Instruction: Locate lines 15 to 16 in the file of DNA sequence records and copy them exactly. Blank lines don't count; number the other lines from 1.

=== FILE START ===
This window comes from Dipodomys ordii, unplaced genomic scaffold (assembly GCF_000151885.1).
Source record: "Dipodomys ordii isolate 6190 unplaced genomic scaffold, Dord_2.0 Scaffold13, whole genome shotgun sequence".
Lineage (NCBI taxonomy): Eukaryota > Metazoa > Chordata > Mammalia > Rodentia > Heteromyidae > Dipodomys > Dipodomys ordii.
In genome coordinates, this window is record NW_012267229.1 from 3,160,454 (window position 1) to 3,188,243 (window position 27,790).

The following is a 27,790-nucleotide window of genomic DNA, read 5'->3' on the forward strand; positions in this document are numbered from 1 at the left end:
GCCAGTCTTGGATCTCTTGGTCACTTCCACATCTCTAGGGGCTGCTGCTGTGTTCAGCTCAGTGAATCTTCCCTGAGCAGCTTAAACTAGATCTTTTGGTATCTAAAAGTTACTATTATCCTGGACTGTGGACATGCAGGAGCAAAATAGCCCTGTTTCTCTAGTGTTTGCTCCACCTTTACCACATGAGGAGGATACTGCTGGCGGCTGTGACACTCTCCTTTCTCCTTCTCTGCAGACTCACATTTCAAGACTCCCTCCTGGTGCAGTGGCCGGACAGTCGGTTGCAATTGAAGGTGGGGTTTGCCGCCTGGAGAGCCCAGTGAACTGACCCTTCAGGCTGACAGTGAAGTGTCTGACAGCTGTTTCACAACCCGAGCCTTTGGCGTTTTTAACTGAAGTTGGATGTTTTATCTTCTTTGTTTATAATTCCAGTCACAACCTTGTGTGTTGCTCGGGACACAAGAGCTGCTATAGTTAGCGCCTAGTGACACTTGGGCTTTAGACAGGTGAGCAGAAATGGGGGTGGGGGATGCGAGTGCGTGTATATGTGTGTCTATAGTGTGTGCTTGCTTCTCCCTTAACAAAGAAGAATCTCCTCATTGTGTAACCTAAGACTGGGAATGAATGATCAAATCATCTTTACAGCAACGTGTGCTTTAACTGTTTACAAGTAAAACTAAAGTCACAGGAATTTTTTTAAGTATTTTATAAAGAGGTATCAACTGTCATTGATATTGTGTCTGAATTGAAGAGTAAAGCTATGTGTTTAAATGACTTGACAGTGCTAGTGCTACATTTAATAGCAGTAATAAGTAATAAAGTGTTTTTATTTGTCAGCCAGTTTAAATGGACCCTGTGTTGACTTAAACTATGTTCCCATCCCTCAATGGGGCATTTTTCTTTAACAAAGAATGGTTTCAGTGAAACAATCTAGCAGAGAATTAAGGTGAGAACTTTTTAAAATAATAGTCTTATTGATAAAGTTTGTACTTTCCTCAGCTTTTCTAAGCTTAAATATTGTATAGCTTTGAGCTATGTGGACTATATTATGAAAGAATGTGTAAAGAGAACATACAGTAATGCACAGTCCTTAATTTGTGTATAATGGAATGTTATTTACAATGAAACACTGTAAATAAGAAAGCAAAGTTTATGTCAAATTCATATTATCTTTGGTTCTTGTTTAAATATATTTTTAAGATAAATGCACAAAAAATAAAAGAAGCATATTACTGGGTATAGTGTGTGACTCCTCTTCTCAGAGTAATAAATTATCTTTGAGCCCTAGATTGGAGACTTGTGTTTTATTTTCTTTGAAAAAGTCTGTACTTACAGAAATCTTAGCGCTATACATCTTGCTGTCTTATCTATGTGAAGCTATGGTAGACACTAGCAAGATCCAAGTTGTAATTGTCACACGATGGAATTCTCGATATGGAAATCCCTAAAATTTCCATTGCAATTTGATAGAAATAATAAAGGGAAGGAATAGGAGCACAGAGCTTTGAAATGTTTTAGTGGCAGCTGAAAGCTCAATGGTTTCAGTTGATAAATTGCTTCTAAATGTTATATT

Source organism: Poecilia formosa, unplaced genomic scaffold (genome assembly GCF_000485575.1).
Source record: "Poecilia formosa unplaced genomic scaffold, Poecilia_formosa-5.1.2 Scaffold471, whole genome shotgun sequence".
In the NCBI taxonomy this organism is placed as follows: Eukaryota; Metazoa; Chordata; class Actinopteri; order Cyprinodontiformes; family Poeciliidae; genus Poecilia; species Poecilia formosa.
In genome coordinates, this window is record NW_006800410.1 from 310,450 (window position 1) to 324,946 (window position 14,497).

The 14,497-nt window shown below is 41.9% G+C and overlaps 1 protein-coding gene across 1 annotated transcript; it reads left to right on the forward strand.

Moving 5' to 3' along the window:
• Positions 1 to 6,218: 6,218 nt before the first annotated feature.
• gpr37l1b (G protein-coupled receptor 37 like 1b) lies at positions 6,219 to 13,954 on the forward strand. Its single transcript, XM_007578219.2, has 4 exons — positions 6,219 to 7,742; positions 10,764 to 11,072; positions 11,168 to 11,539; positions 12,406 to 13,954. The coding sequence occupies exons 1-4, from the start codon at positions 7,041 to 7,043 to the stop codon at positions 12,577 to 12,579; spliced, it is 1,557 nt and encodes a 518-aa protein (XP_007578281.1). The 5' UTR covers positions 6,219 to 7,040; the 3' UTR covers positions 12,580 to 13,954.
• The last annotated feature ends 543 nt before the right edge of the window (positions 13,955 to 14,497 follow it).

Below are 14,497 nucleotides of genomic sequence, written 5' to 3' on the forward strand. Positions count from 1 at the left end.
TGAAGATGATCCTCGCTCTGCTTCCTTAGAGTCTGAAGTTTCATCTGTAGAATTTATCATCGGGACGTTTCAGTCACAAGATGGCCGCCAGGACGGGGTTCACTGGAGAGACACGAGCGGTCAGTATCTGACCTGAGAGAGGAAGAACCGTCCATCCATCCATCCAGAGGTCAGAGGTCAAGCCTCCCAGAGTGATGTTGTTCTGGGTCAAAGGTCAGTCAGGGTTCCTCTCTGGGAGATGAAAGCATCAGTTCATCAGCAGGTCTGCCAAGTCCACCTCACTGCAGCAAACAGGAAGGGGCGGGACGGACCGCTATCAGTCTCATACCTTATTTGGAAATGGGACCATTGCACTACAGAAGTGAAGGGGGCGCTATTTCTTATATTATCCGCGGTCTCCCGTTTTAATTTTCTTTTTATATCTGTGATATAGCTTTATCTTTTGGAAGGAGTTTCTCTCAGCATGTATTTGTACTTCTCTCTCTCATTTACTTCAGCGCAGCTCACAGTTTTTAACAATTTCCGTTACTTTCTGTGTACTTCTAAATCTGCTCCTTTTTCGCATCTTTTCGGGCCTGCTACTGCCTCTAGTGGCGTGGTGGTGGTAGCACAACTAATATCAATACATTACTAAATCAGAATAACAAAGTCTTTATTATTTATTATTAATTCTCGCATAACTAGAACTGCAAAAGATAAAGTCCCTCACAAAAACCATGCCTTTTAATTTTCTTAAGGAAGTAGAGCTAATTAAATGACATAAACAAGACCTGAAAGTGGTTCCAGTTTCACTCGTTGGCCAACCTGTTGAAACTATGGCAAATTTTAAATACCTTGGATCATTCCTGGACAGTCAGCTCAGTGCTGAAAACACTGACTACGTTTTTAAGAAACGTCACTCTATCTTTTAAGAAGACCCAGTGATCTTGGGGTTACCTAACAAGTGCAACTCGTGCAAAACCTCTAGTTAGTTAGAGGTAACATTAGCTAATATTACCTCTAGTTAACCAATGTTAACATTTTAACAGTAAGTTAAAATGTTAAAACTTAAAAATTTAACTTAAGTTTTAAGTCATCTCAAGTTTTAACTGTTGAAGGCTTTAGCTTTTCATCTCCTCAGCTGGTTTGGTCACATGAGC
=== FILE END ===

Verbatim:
• The last annotated feature ends 543 nt before the right edge of the window (positions 13,955 to 14,497 follow it).

Below are 14,497 nucleotides of genomic sequence, written 5' to 3' on the forward strand. Positions count from 1 at the left end.